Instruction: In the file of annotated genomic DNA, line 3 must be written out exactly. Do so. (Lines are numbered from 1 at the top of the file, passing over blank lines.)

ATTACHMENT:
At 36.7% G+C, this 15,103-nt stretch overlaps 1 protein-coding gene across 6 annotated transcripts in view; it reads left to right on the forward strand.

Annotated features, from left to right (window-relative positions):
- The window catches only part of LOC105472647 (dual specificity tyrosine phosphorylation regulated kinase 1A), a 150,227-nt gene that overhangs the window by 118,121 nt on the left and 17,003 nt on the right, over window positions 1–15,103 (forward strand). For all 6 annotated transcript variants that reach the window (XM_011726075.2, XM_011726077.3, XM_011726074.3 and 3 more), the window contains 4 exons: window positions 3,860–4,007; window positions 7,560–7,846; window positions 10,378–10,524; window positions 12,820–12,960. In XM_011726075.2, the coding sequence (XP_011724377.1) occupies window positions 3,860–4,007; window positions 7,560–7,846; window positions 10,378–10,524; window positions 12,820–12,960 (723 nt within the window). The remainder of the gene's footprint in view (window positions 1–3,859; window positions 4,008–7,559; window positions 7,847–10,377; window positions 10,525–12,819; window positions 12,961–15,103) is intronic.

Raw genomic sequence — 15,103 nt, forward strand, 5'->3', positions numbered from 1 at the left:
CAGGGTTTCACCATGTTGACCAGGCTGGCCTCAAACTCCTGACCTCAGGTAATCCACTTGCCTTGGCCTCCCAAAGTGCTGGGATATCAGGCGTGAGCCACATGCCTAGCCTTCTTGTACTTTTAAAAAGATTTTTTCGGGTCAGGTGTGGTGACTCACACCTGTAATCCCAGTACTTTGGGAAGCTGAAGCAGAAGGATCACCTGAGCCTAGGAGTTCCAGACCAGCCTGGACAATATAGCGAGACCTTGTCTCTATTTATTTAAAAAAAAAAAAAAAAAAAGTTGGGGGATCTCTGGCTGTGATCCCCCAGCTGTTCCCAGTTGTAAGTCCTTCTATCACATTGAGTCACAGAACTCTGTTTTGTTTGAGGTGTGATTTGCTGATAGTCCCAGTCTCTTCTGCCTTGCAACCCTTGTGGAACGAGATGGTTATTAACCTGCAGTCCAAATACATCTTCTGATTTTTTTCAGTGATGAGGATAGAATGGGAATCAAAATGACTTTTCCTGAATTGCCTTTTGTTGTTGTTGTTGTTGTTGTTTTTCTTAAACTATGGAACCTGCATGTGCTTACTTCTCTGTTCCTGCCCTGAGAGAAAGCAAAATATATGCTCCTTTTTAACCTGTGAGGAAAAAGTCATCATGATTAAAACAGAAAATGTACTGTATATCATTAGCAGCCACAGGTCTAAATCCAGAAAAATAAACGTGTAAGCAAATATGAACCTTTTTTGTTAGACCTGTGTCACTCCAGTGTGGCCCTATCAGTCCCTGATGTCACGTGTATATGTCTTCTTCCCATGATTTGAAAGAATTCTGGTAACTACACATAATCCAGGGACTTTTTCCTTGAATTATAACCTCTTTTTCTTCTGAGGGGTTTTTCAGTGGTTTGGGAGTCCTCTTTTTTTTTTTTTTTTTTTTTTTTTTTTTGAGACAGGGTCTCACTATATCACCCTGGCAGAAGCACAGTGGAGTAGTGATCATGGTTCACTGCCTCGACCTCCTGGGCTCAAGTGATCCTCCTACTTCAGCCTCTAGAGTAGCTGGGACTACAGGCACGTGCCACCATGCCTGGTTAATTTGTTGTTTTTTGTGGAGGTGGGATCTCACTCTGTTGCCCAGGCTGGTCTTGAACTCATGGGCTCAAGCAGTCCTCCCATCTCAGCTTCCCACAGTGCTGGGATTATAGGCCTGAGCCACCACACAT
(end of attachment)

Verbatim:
- The window catches only part of LOC105472647 (dual specificity tyrosine phosphorylation regulated kinase 1A), a 150,227-nt gene that overhangs the window by 118,121 nt on the left and 17,003 nt on the right, over window positions 1–15,103 (forward strand). For all 6 annotated transcript variants that reach the window (XM_011726075.2, XM_011726077.3, XM_011726074.3 and 3 more), the window contains 4 exons: window positions 3,860–4,007; window positions 7,560–7,846; window positions 10,378–10,524; window positions 12,820–12,960. In XM_011726075.2, the coding sequence (XP_011724377.1) occupies window positions 3,860–4,007; window positions 7,560–7,846; window positions 10,378–10,524; window positions 12,820–12,960 (723 nt within the window). The remainder of the gene's footprint in view (window positions 1–3,859; window positions 4,008–7,559; window positions 7,847–10,377; window positions 10,525–12,819; window positions 12,961–15,103) is intronic.